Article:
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The total destruction of sin by means of punishment, and the final restoration of all men to Virtue, and consequently to Happiness -the state for which every scheme supposes they were originally designed a —is the grand doctrine to whịch I would direct your attention. Allowing then the absolute certainty of the punishment of the wicked, there are two opinions concerning it, besides that just mentioned, which require a distinct consideration. One is, that it will consist in Eternal Torments, the other that it will terminate in Annihilation.
In laying before
appears to me to be the doctrine of Scripture on this momentous subject, and which is confirmed by the account which is there given of the moral character and go
• It has always appeared to me a manifest inconsistency to suppose thạt the design of an omnipotent and omniscient Being can be frustrated. And yet is not every scheme, with the exception of that of Universal Restitution, clogged with this difficulty ?
vernment of God, I propose to proceed in the following method:
I. In the first place I shall consider the
arguments for the doctrine of the Eternity of Hell-torments, and endeavour: to
prove that they are not sufficient for its support; and then show, that this doctrine is inconsistent with the Perfections of God, and the declarations of Scripture.
II. In the second place I shall consider the arguments for the doctrine of Annihilation, and endeavour to prove that they are not sufficient for its support; and then show that this doctrine also is inconsistent with the Perfections of God, and the declarations of Scripture.
As there are only the three schemes above mentioned, if the first and the second be found to be untenable, the third is established of course. I shall however,
III. In the third place, endeavour to prove both from the Perfections of God, and the declarations of Scripture, that the End of Punishment in the Divine Government is to reform, from which final Virtue and final Happiness will be the glorious result.
IV. I shall in the fourth place endea: vour to answer the principal objections to this doctrine ; and then conclude with such miscellaneous observations on the advantages of it, as I hope will recommend it to your cordial and thankful reception.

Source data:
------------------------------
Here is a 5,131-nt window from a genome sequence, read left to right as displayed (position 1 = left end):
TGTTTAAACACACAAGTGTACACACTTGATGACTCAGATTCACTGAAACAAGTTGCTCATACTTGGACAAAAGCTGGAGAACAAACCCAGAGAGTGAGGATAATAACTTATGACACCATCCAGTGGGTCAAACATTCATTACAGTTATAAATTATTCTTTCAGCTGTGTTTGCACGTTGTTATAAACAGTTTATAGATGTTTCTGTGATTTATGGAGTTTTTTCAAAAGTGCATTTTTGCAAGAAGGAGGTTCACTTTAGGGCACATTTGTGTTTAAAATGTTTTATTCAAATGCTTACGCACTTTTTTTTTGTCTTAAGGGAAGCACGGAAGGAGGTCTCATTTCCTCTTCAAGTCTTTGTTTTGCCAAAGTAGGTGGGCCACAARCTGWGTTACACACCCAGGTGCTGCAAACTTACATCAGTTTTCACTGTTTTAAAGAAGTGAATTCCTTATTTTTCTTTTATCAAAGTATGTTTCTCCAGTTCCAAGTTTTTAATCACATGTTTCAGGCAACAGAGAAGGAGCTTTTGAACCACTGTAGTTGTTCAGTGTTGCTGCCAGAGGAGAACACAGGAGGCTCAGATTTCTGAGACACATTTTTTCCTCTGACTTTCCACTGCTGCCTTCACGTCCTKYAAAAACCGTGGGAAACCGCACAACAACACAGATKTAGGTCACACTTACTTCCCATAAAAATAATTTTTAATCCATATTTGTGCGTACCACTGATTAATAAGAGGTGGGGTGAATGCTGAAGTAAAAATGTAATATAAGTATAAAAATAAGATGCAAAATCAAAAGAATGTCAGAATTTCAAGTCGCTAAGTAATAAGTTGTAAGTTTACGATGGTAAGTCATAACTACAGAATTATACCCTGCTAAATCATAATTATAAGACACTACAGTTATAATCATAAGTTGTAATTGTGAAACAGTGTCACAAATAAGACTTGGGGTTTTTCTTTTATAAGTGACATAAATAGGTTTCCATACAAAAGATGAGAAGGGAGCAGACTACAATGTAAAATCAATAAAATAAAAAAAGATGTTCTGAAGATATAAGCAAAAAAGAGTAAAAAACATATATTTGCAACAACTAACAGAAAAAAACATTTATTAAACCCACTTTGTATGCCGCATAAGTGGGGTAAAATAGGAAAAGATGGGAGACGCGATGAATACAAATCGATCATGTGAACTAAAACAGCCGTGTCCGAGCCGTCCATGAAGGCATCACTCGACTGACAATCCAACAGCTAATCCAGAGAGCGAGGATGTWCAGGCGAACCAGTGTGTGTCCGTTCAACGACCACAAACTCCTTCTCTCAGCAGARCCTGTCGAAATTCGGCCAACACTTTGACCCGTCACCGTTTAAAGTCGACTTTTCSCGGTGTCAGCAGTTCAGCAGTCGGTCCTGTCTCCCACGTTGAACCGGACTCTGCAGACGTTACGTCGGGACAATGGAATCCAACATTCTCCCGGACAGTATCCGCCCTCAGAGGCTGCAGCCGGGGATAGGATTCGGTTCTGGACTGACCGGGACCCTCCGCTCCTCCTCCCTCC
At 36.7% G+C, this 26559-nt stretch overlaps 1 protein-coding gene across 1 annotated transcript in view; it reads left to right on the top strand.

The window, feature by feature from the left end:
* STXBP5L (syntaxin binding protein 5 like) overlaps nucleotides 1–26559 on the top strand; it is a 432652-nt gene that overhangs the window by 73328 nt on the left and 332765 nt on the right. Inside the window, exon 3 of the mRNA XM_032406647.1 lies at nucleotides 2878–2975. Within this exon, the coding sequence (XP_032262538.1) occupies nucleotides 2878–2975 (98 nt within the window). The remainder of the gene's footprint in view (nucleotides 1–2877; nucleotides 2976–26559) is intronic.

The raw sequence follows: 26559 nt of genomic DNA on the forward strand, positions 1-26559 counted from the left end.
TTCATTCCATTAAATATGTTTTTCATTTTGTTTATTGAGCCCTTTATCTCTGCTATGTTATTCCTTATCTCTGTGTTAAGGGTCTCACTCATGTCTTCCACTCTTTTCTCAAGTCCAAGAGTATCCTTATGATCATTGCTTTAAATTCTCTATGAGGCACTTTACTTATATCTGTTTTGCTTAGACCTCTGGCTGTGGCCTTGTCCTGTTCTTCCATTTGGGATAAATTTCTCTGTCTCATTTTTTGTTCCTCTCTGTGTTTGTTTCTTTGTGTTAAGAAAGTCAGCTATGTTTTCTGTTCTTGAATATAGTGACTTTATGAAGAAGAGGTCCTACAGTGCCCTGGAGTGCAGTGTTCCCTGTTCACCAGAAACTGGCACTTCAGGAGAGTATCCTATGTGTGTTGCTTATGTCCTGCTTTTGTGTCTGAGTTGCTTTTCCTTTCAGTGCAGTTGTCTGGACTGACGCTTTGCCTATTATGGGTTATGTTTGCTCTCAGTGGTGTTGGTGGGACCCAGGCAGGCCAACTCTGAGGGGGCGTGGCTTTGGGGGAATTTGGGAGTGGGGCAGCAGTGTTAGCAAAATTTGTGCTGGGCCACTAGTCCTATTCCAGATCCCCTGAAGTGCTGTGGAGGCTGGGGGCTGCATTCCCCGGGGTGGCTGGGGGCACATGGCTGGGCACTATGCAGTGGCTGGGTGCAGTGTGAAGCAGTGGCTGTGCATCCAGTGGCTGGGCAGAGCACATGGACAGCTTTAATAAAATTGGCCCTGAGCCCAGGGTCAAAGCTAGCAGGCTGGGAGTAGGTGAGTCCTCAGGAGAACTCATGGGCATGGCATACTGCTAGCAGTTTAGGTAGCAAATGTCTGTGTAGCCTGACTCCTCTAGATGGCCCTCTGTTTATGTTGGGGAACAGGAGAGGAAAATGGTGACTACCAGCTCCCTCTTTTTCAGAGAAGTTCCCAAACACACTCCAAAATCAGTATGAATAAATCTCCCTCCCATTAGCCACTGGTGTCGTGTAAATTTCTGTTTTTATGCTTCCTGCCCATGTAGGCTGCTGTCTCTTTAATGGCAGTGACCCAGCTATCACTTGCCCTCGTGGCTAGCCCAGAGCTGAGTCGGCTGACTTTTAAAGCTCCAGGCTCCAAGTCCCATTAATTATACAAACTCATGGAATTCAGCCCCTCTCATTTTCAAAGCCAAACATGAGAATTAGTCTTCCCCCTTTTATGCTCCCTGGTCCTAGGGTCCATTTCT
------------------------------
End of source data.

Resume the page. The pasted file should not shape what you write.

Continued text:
Having submitted to you the method , which I propose to adopt in treating on this grand subject; before I enter upon it more directly, permit me to lay before you, in as few words as possible, what appears to me to be the Scriptural account of the general scheme of the Divine Dispensations.
The very concise but affecting account which is given in the book of Genesis of the fall of man, whether it be considered as a history of events which actually took place, or an allegory, or as both, is designed to convey this important practical truth, that Sin and Death are inseparably connected ;that Death is the natural, necessary, and unchangeable effect of Sin; and that as our first parent transgressed the law of God, or sinned; and as all his descendants have followed, or will follow, his example, so he died, and they in like manner are all exposed to death. A promise however is obscurely hinted at, of a deliverance from this state, and the whole economy of Providence seems to be adapted to this grand purpose. The Jewish dispensation, which has too often been considered absolutely and not relatively, or as connected with the Perfections of God, and not the capacity of the recipients, appears upon a more
profound examination to be exactly suited to the infant state of mankind, and to be the best scheme which infinite wisdom could devise to prepare them for the reception of a purer system; its object being to preserve in the world the belief of the existence and perfections of the one true God, and of his wise and righteous administration ; and to inculcate a full confidence in him, and an unreserved obedience to his will b.
As instruction can only be communicated to the mind, as the mind is capable of being instructed, so when “ the fullness of time was come,”—when the Jews were prepared by preceding revelations to receive it,—the Kingdom of God, of Christ, or of Heaven, was introduced. It appears from all the repre-, sentations which are given of it in Scrip
6 See Dr. Cogan's Disquisition on the Jewish Dispensation respecting Religion and Morals.